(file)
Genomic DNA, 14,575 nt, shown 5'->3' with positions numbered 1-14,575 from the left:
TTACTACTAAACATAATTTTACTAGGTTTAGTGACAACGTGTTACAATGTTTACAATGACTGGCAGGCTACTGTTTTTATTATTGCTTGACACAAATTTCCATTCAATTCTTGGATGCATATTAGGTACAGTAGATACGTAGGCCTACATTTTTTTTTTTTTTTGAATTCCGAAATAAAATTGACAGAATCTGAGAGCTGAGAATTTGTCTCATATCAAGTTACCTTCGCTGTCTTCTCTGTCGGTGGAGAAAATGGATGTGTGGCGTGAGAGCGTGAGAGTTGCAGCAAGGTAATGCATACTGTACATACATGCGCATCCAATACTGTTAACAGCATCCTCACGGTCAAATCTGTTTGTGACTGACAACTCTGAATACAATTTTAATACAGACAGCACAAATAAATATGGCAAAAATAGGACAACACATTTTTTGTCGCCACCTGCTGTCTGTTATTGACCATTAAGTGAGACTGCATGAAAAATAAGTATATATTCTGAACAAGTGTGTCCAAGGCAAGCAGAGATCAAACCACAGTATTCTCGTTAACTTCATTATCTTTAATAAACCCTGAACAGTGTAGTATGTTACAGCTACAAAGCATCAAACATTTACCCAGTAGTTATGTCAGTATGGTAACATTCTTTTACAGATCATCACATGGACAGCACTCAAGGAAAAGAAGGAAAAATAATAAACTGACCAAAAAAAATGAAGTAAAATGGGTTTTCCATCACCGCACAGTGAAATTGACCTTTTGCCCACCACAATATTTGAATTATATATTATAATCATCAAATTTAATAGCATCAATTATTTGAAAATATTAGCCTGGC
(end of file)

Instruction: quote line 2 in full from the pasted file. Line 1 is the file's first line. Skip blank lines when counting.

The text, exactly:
TTACTACTAAACATAATTTTACTAGGTTTAGTGACAACGTGTTACAATGTTTACAATGACTGGCAGGCTACTGTTTTTATTATTGCTTGACACAAATTTCCATTCAATTCTTGGATGCATATTAGGTACAGTAGATACGTAGGCCTACATTTTTTTTTTTTTTTGAATTCCGAAATAAAATTGACAGAATCTGAGAGCTGAGAATTTGTCTCATATCAAGTTACCTTCGCTGTCTTCTCTGTCGGTGGAGAAAATGGATGTGTGGCGTGAGAGCGTGAGAGTTGCAGCAAGGTAATGCATACTGTACATACATGCGCATCCAATACTGTTAACAGCATCCTCACGGTCAAATCTGTTTGTGACTGACAACTCTGAATACAATTTTAATACAGACAGCACAAATAAATATGGCAAAAATAGGACAACACATTTTTTGTCGCCACCTGCTGTCTGTTATTGACCATTAAGTGAGACTGCATGAAAAATAAGTATATATTCTGAACAAGTGTGTCCAAGGCAAGCAGAGATCAAACCACAGTATTCTCGTTAACTTCATTATCTTTAATAAACCCTGAACAGTGTAGTATGTTACAGCTACAAAGCATCAAACATTTACCCAGTAGTTATGTCAGTATGGTAACATTCTTTTACAGATCATCACATGGACAGCACTCAAGGAAAAGAAGGAAAAATAATAAACTGACCAAAAAAAATGAAGTAAAATGGGTTTTCCATCACCGCACAGTGAAATTGACCTTTTGCCCACCACAATATTTGAATTATATATTATAATCATCAAATTTAATAGCATCAATTATTTGAAAATATTAGCCTGGC